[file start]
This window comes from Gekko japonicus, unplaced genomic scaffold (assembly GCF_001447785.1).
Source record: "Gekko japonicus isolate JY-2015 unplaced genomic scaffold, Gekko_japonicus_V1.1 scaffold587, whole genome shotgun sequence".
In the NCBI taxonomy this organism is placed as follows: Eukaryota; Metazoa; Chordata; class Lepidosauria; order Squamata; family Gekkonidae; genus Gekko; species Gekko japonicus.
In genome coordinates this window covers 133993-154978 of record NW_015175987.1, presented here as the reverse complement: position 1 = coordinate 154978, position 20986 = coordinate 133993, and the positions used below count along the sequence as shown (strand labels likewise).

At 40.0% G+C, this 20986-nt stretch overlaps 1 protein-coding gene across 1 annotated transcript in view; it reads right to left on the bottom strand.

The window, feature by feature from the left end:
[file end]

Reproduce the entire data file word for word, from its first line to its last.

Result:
This window comes from Gekko japonicus, unplaced genomic scaffold (assembly GCF_001447785.1).
Source record: "Gekko japonicus isolate JY-2015 unplaced genomic scaffold, Gekko_japonicus_V1.1 scaffold587, whole genome shotgun sequence".
In the NCBI taxonomy this organism is placed as follows: Eukaryota; Metazoa; Chordata; class Lepidosauria; order Squamata; family Gekkonidae; genus Gekko; species Gekko japonicus.
In genome coordinates this window covers 133993-154978 of record NW_015175987.1, presented here as the reverse complement: position 1 = coordinate 154978, position 20986 = coordinate 133993, and the positions used below count along the sequence as shown (strand labels likewise).

At 40.0% G+C, this 20986-nt stretch overlaps 1 protein-coding gene across 1 annotated transcript in view; it reads right to left on the bottom strand.

The window, feature by feature from the left end: